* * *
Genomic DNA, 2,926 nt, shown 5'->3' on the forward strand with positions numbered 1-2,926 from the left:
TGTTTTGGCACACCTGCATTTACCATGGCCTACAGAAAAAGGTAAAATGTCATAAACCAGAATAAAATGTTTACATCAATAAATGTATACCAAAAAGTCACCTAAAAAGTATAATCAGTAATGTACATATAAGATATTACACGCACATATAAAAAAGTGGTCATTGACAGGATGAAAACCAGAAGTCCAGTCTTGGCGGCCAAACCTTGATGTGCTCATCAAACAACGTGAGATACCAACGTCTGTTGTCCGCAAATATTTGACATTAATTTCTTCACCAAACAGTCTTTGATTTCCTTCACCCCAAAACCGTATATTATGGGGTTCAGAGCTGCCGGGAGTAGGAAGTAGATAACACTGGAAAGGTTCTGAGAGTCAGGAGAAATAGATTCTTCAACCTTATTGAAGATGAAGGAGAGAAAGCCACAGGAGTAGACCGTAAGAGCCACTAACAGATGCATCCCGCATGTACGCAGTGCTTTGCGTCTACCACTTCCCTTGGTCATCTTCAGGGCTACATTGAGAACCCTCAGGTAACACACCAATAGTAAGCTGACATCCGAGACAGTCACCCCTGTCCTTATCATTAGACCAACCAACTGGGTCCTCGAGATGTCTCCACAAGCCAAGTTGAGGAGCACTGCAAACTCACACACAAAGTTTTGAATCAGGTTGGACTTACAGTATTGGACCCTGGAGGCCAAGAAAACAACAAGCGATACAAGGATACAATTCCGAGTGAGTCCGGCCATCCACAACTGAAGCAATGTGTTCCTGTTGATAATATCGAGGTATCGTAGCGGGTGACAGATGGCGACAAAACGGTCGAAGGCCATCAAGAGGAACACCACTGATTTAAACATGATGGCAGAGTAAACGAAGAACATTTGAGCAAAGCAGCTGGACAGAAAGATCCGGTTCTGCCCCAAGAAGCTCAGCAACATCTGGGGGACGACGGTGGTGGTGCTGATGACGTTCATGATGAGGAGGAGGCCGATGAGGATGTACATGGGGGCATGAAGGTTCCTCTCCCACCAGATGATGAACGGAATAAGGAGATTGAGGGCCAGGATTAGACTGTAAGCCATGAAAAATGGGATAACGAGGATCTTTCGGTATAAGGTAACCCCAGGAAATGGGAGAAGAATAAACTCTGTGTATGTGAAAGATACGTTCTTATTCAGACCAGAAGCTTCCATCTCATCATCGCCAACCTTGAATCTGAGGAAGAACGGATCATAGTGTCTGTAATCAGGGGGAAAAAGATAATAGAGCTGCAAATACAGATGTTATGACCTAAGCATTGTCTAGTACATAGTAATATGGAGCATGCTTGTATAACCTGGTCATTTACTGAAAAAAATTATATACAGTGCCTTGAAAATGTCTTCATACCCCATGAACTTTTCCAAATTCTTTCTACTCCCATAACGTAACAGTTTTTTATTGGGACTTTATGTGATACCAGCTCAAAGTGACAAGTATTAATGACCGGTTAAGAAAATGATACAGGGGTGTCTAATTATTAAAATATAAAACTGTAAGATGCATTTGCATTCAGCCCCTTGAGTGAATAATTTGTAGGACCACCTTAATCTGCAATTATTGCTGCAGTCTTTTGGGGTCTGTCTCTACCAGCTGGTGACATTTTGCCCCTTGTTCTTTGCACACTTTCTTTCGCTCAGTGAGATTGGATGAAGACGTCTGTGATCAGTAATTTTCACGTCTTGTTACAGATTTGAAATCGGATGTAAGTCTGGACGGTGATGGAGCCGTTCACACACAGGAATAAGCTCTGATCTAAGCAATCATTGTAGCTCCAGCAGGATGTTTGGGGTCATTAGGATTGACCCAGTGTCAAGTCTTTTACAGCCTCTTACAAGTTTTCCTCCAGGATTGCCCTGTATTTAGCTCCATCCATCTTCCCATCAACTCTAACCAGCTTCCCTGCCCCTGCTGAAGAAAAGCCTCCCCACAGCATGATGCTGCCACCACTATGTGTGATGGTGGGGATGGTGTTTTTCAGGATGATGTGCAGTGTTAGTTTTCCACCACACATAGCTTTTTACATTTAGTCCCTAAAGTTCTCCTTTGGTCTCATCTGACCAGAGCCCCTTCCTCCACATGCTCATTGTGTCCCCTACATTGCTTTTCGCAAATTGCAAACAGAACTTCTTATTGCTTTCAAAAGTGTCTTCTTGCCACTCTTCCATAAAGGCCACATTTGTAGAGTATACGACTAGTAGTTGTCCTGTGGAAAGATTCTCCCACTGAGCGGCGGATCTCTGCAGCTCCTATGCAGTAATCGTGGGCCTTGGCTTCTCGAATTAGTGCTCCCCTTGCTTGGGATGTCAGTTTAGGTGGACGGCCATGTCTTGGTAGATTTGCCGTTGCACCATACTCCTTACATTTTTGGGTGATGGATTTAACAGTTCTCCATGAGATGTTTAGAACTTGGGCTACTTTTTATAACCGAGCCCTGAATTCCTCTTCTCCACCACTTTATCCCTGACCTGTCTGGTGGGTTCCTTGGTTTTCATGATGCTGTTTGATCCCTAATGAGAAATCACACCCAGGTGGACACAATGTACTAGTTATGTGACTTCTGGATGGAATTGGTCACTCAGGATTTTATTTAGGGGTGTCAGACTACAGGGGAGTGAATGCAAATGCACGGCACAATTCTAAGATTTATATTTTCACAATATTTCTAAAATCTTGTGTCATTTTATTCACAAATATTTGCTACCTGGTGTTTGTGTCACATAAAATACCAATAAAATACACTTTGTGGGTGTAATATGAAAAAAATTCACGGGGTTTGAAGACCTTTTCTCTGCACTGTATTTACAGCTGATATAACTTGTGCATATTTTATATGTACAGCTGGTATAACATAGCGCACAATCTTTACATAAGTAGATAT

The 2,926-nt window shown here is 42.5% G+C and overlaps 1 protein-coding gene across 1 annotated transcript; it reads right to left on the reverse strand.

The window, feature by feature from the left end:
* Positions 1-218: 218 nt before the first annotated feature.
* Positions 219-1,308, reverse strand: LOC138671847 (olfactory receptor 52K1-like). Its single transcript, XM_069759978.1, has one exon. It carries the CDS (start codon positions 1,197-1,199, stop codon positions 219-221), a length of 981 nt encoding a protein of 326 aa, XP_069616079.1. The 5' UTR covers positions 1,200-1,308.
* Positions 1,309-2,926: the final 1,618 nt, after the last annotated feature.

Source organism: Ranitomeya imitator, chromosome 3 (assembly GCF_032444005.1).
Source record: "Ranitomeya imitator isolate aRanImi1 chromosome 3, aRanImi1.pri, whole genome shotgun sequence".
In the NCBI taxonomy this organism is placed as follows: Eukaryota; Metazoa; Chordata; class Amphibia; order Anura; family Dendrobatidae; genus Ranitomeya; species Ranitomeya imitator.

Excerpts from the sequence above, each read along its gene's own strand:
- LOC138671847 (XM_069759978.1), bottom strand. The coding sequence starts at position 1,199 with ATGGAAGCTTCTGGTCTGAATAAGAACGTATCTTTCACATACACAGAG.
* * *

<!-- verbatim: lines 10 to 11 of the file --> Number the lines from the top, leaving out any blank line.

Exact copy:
In the NCBI taxonomy this organism is placed as follows: Eukaryota; Metazoa; Chordata; class Amphibia; order Anura; family Dendrobatidae; genus Ranitomeya; species Ranitomeya imitator.

Excerpts from the sequence above, each read along its gene's own strand: